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Although it seems that in the modern society equality among races has been achieved, there remains to be a huge number of people who are represented by the main character in Invisible Man. Not only the African-American society struggles to find their own identity and value in a diverse community such as the United States, but also those from other continents of the world. Students as well as professionals from different ethnicities and culture do everything in order to make themselves fit in the American society.
Social groups in different forms have started to exist in the society offering a sanctuary to those who feel neglected by other members of the community. Just like the main character in the novel, he found refuge in social groups such as the Brotherhood where he eventually though he has found his worth. However, as people become too attached to these groups, they eventually find out that this does not necessarily make them heard of their voices. In fact, the identity that they thought they had found in being a one among the members is not theirs but what the leaders of the group wanted them to be.
In this reading, Ellison made it clear that embracing one’s individuality is the key to achieving peace to oneself. The desire of being accepted in the society is not achieved by seeking acceptance from other people and various social groups. The world itself is already filled with people who have prejudices among each other. Finding peace in oneself is the only key to being accepted in the society that is in itself already a
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How he in belying himself tried hard to be just like what his superiors told him who he is – “You are important because if you fail, I have failed by one individual, one defective cog” (45) – only to be disillusioned; only to find out he is not after all who they say he is; only to know that even Dr.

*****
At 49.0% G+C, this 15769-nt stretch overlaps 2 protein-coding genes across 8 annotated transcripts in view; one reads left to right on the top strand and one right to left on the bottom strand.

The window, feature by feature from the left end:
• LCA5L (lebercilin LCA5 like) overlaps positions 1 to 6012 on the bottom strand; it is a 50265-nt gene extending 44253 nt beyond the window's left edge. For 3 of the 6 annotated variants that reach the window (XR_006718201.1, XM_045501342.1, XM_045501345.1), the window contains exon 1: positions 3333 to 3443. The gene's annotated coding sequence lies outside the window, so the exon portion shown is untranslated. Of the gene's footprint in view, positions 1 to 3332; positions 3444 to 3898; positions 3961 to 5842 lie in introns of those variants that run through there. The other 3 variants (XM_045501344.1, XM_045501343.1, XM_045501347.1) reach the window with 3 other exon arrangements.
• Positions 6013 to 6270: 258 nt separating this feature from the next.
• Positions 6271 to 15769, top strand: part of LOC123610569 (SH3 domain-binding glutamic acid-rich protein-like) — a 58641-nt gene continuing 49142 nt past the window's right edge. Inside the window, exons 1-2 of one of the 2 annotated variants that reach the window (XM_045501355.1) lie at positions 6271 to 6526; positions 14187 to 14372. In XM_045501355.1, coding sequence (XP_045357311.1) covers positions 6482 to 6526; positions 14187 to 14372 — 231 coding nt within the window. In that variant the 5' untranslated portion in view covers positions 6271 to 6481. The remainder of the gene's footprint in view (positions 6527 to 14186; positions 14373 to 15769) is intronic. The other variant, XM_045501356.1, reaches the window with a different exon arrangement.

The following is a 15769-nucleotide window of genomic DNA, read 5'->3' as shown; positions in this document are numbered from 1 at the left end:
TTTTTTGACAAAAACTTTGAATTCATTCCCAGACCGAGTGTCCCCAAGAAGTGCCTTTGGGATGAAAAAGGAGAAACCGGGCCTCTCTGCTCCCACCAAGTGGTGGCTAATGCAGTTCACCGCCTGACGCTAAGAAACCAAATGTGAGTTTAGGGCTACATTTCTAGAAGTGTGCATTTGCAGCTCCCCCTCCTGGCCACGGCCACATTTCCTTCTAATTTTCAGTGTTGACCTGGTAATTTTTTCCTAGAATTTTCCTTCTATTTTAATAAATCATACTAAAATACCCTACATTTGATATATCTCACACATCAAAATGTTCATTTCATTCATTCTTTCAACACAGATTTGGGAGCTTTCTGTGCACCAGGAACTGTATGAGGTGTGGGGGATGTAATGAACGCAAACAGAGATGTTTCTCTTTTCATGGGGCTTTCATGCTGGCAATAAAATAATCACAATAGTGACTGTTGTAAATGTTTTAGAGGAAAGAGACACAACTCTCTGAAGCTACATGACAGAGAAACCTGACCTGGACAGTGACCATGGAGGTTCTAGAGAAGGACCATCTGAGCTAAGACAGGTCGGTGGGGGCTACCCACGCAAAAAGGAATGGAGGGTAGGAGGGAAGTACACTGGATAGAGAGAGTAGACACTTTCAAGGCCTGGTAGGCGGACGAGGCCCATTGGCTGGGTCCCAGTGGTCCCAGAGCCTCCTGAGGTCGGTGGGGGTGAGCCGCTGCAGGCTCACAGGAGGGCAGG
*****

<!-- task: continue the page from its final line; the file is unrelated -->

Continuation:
The confrontation that happened between Dr. A. Herbert Bledsoe and the main character in Ellison’s novel proved how ambition could be blinding for people of the same race that one would rather ignore and waste the dreams of the other than allow him to remain in school and threaten the power he claimed he has had over the white people who founded the school.
Name Tutor Course Date The Invisible Man by H.G. Wells Briefly, the Invisible Man is a story about an invisible scientist who devotes himself in discovering the concept of invisibility and this alienates him from other members of the society. The novel starts with a stranger arriving at a town called Iping and he does not get along with the villagers or members of this town, and so, he spends most of his time engaging something scientific in his room.
The character's description of his invisibility is not the traditional definition of the word, that he cannot be seen, but rather an observation that all of the people he has met in his life have not seen him for the individual he really is. Instead, they see him as a reflection of their own projections onto him, whether that be a stereotype, a pawn, or a blind follower.
He feels that he exists physically and, even sometimes, spiritually; but the society in which he lives does not want to see him. Therefore, he describes and manipulates his ‘invisibility’ both ironically and sarcastically to exhume the underlying irony and
The thematic ideas surrounding the story are that of the development of inexperienced individuals through life events that shape him as he matures. The reader identifies and is propelled forward by the story by the voice of the narrator that remains obscure